Without hitting on the SPINS for entering certain areas, (I've flown over/into places like Iraq, Afghanistan, Pakistan, Iran, China, and the surrounding areas in either military or civilian capacity), overflying these countries is not too unlike flying anywhere else.
For example, here's a flightplan I pulled up on a Delta flight from Atlanta to Kuwait, using flightaware.com:
UGAAA2 AHN J208 HPW J191 RBV JFK PUT
EBONY N81B YQX NATU ODLUM UN551 NIBOG
UN551 BESOP UP6 REMSI UL603 ARNEM UL620
TALEG UL620 RIGSA UL620 CND UN616 DINRO
UL601 ODERO UP975 EZS UG8 SRT UT37 KABAN
R784 NOLDO UP975 SIDAD
You'll notice the familiar Jet airways in the states, and then they're filed aross the North Atlantic on NAT Track Uniform, and then the rest of the way on domestic airway routing through Europe and the Middle East. The nomenclature of the airways may vary; for example UL620 is referred to as "Upper Lima 620". There's nothing cosmic about the routing through Iraq (KABAN through SIDAD), it's on standard airways published on Jeppesen charts anyone can obtain. You're generally in radar contact from the time you coast in to Western Europe until destination, although the sophistication of the ATC services declines as you head further east. You may find yourself making more position reports and giving estimates for future waypoints. Also, keep in mind that you may be flying in an area of the world where neighboring countries don't talk to each other, so you may be doing your own handoffs (best get in contact with the next country 10-15 minutes prior to their FIR boundry). There's somewhat of a language barrier, although I've found the English spoken by Arab controllers is very good and easy to understand (compared to former Soviet states like Kyrgyzstan--not to mention they use meters!). When you're flying over certain parts of China or Africa, you may need to use HF radio in order to get ahold of anyone in certain areas. Navigation is accomplished usually with GPS/INS backed up with traditional nav aids.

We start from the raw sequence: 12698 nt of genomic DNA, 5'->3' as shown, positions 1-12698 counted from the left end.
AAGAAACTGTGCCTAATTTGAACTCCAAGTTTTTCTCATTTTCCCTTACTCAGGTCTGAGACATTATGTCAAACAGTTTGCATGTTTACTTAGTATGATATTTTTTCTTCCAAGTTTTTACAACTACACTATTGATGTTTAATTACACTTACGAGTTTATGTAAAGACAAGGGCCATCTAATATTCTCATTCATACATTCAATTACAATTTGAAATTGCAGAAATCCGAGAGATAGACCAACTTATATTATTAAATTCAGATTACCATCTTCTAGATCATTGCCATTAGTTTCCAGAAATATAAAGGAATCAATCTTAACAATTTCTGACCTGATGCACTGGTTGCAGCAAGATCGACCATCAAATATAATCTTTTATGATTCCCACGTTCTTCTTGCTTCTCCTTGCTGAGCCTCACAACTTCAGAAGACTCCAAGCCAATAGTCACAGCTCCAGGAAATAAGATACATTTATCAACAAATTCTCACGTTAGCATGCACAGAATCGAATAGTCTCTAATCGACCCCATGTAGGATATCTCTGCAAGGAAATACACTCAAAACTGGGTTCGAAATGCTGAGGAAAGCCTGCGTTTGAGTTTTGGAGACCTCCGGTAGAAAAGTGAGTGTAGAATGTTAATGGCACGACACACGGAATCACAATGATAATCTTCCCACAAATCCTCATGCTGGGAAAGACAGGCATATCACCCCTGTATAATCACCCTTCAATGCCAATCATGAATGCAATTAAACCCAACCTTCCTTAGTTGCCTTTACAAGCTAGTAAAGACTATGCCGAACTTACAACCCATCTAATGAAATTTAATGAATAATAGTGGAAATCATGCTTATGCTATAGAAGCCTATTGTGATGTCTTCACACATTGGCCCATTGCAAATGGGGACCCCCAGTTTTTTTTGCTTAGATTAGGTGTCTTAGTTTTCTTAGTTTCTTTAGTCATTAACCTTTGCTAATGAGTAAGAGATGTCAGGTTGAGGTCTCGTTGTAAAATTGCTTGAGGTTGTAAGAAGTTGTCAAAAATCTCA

I hope that helps. A more basic answer to your question would be that we generally obtain overflight permits / diplomatic clearances to operate in the countries we operate in/over and comply with their respective airway structure. In the event we're engaged in an active air campaign against an adversary (and hence wouldn't be granted overflight permits), Hacker's answer would be more applicable.